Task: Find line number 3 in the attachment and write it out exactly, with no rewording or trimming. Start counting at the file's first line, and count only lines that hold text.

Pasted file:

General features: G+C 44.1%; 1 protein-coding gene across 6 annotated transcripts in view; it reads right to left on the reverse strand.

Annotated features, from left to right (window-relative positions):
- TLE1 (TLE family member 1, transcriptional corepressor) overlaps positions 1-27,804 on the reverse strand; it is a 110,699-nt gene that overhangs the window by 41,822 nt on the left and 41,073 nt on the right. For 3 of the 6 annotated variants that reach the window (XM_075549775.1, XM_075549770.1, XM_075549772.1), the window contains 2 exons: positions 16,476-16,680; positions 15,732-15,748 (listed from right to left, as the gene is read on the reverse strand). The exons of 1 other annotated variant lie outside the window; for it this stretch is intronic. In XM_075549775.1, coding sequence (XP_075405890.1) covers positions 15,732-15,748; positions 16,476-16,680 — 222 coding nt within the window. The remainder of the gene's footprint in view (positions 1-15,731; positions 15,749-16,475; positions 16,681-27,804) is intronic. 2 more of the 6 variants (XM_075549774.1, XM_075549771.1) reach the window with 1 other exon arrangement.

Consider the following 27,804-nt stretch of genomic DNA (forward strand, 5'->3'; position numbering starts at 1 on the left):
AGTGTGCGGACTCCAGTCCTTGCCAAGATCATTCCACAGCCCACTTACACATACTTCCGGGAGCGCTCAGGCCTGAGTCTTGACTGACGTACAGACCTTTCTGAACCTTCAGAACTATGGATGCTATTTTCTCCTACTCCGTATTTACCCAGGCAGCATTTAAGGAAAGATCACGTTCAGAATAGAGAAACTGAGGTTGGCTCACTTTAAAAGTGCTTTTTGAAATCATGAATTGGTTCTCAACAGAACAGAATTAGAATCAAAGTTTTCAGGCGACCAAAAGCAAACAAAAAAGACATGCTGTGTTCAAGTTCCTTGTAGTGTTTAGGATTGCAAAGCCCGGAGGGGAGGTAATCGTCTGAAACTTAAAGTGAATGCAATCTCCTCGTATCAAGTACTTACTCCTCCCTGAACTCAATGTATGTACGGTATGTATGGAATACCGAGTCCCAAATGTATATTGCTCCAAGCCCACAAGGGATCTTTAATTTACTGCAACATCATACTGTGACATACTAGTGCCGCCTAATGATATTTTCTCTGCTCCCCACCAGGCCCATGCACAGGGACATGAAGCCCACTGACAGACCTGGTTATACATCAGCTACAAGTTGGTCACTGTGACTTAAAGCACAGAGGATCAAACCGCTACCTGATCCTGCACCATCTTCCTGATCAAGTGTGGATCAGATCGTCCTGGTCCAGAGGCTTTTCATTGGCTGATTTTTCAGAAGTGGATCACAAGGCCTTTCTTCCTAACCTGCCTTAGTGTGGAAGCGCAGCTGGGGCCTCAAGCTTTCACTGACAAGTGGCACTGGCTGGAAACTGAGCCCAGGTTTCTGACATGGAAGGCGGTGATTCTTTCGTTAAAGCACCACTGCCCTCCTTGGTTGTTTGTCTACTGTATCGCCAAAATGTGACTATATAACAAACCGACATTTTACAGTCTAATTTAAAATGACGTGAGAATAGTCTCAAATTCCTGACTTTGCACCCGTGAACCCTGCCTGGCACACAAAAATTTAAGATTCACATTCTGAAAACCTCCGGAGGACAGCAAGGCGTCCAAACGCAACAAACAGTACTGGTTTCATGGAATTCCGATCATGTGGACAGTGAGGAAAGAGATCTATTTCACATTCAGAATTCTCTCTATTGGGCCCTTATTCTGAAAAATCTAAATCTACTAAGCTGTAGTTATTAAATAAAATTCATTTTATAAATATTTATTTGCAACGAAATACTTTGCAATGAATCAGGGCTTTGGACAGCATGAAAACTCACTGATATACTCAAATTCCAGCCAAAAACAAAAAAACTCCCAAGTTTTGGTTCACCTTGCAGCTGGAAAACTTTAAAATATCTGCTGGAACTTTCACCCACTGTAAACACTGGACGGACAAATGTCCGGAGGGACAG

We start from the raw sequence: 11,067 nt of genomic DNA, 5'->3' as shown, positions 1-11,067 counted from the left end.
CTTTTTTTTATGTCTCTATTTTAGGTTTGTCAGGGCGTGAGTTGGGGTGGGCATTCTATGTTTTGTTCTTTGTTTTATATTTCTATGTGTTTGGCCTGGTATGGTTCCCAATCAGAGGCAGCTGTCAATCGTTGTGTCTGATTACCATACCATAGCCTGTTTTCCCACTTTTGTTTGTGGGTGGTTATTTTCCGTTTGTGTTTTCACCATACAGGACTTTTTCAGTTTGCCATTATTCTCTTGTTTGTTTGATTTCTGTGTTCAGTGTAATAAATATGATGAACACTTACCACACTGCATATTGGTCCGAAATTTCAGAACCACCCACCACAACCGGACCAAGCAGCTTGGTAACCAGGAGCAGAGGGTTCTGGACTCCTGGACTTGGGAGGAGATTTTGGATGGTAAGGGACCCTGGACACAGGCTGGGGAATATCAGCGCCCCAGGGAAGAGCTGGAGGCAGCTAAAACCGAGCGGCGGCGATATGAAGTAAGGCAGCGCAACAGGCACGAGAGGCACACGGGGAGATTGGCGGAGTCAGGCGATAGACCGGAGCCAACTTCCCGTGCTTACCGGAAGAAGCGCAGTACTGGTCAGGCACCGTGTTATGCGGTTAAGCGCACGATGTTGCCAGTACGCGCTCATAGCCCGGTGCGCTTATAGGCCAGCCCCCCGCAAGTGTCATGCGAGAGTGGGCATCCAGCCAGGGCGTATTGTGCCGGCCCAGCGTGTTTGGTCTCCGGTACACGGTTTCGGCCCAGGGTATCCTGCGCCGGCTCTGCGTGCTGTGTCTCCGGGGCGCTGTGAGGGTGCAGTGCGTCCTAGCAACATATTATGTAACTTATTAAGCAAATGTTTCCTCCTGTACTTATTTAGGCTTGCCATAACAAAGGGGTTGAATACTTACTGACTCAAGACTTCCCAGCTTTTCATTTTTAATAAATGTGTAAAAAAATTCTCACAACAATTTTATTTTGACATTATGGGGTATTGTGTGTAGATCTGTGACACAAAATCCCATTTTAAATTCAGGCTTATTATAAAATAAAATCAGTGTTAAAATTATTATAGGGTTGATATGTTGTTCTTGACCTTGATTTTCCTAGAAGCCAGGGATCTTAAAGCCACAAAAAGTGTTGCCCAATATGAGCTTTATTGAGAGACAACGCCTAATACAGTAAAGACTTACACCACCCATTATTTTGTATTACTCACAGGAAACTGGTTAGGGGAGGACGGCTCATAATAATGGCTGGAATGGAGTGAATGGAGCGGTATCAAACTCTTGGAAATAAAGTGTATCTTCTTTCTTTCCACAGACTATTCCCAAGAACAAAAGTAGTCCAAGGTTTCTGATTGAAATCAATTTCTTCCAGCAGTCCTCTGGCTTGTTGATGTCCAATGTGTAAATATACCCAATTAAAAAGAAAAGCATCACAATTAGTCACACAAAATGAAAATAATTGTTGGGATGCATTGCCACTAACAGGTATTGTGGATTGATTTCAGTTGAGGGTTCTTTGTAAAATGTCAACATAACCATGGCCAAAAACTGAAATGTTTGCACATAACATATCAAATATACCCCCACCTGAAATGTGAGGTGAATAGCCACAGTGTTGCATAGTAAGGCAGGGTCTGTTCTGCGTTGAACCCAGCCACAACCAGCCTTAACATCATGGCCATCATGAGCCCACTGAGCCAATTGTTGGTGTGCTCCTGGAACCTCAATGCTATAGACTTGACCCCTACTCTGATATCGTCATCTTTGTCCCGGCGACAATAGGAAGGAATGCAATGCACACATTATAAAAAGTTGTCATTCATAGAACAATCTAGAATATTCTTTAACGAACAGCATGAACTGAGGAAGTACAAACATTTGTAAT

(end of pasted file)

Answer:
- TLE1 (TLE family member 1, transcriptional corepressor) overlaps positions 1-27,804 on the reverse strand; it is a 110,699-nt gene that overhangs the window by 41,822 nt on the left and 41,073 nt on the right. For 3 of the 6 annotated variants that reach the window (XM_075549775.1, XM_075549770.1, XM_075549772.1), the window contains 2 exons: positions 16,476-16,680; positions 15,732-15,748 (listed from right to left, as the gene is read on the reverse strand). The exons of 1 other annotated variant lie outside the window; for it this stretch is intronic. In XM_075549775.1, coding sequence (XP_075405890.1) covers positions 15,732-15,748; positions 16,476-16,680 — 222 coding nt within the window. The remainder of the gene's footprint in view (positions 1-15,731; positions 15,749-16,475; positions 16,681-27,804) is intronic. 2 more of the 6 variants (XM_075549774.1, XM_075549771.1) reach the window with 1 other exon arrangement.